Explain the principles of colloid osmotic pressure osmometers
Proteins have a significant effect on osmotic pressue in vivo, but in vitro they aren't measured "worth a darn" in a VP or FP depression osmometer
What is the normal fasting blood glucose range? How is this level maintained by insulin and glucagon
"Normal fasting- 70-119 mg/dL; Insulin is the ONLY hormone that lowers blood sugar by allowing glucose to be transported into adipose and muscle cells
; Glucagon is the PRIMARY hormone which replenishes glucose levels; all other hormones serve to ELE"
Explain why severe hepatitis, hypothyroid disease, and addison's disease may cause abnormally low blood glucose levels
"Hepatitis- liver cannot store adequate amounts of glycogen to meet the body's need for glucose reserves
Hypothyroid- insufficient production of T3 and T4 results in inadequate lipolysis and glycogenolysis
Addison's- lack of cortisol production hinders glycogenolysis and gluconeogenesis"
Major clinical features of Type 1 diabetes -IDDM
"pronounced glycosuria; Very little to no insulin (insulin shock); Severe metabolic acidosis
; extremely high blood levels of ketone bodies"
Major clinical features of Type 2- NIDDM
Type 2 is the MILD version
: Normal insulin levels, Glycosuria is mild
, MILD ketones
Limitations to OGTT
Only limitation is the patient's ability to absorb glucose, Any form of malabsorption will cause erroneous results, If patient has malabsorption Intravenous glucose tolerance test must be substituted
Explain FBS test
Useful screeing test for all CHO disorders, Following a 12hr fast the blood glucose reflect the interaction of insulin production and glucagon production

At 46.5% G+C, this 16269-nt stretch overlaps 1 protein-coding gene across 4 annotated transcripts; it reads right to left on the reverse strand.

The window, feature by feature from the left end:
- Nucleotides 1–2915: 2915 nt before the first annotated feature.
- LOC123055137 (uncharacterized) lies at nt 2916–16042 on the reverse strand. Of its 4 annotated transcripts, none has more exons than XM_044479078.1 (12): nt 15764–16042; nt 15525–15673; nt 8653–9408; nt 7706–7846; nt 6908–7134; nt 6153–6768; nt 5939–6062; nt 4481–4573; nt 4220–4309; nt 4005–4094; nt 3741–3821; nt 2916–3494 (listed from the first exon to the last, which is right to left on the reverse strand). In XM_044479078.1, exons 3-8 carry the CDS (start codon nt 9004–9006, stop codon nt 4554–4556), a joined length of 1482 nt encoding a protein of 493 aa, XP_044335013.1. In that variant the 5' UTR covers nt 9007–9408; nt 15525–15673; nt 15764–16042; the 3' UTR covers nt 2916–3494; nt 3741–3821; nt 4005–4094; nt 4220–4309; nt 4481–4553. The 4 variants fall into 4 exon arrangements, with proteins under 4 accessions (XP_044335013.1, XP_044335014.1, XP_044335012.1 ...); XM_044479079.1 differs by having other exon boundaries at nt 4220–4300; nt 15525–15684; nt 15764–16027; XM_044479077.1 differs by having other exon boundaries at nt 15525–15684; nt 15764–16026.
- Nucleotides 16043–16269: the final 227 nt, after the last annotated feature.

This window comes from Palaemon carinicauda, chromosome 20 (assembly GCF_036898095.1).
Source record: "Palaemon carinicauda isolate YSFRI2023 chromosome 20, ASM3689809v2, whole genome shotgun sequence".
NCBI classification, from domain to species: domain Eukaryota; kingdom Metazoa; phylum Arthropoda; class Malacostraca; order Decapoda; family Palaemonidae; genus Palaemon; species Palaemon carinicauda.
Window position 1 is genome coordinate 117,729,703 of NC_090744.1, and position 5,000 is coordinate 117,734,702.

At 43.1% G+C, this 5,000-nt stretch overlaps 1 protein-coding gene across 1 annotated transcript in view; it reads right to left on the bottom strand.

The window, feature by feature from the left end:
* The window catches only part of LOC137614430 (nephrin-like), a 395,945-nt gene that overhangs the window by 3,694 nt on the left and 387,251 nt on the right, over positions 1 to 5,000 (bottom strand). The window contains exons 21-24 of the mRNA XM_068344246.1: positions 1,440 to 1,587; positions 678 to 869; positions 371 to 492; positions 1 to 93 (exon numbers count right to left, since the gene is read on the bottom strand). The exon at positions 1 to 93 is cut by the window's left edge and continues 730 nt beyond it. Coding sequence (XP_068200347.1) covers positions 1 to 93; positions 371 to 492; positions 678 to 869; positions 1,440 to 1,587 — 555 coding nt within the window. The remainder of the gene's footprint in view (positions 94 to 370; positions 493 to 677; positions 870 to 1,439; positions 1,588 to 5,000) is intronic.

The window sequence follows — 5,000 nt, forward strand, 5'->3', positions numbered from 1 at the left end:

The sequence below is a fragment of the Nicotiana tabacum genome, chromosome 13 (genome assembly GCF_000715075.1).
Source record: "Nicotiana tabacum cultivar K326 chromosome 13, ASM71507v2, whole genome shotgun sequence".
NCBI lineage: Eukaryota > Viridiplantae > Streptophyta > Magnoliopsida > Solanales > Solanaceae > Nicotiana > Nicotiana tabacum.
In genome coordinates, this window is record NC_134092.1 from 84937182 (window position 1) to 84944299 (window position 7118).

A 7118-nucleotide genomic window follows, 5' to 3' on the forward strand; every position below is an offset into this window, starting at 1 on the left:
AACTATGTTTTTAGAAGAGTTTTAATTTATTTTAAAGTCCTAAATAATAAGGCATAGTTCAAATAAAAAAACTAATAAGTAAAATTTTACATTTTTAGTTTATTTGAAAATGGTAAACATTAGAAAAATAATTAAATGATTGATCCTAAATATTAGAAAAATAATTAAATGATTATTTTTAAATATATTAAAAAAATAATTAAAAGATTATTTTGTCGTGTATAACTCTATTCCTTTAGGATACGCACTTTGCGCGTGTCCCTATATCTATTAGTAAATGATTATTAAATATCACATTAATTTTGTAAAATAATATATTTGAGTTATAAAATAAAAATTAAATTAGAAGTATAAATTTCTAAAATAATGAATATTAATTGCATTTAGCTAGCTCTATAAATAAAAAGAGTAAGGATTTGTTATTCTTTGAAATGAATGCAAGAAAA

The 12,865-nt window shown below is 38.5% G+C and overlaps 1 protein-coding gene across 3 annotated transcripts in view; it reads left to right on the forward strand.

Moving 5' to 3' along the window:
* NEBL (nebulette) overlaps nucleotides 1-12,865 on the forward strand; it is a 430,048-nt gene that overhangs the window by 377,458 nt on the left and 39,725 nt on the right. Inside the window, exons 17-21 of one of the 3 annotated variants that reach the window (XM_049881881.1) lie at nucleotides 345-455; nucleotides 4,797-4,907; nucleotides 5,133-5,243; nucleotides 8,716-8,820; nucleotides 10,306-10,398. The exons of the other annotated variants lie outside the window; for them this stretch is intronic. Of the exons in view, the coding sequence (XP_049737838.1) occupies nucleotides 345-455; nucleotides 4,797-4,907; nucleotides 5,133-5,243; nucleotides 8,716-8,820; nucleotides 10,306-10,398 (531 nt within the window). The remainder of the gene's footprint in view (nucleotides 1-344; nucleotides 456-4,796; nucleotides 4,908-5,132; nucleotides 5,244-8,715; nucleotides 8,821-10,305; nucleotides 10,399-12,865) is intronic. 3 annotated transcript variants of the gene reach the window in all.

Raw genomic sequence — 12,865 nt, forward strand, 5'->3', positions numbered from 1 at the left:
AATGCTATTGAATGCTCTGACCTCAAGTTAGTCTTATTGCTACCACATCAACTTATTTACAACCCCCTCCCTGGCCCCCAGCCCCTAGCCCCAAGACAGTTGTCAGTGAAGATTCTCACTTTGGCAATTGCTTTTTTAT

Explain 2hr Postprandial Test
"quick and dirty screen
, if abnormal an OGTT may still be needed; Patient eats a regular mixed meal and 2 hrs later glucose is measured
, If glucose is greater than 200mg/dl it is diagnostic of DM
, Main problem is that the sugar challenge is NOT ST"
Explain glycosylated Hgb test
"Useful test for ALL CHO disorders; Also called Hemoglobin A1-c and Glycated Hemoglobin
; DOES NOT measure blood glucose but it estimates what the patients glucose level has been for the PREVIOUS 4-6 WEEKS. sort of a TIME AVERAGED glucose value "
Explain Insulin Assay
Done to distinguish between Type 1 and Type 2
Criteria for GDM confirmatory Test
"3HGTT. GDM is confirmed if any 2 of the following limits are exceeded: FBS greater than 105 mg/dl, 1hr >190 mg/dl
, 2hr >165 mg/dl, 3hr >145 mg/dl"
Normal values for Hg A1-c
Critical values for serum or plasma glucose in kids and adults
"Below 40 mg/dl- brain damage
Above 450 mg/dl- diabetic coma"
Critical values for serum or plasma glucose for newborn- 6 weeks
"Below 30 mg/dl- brain damage
Above 300 mg/dl- diabetic coma"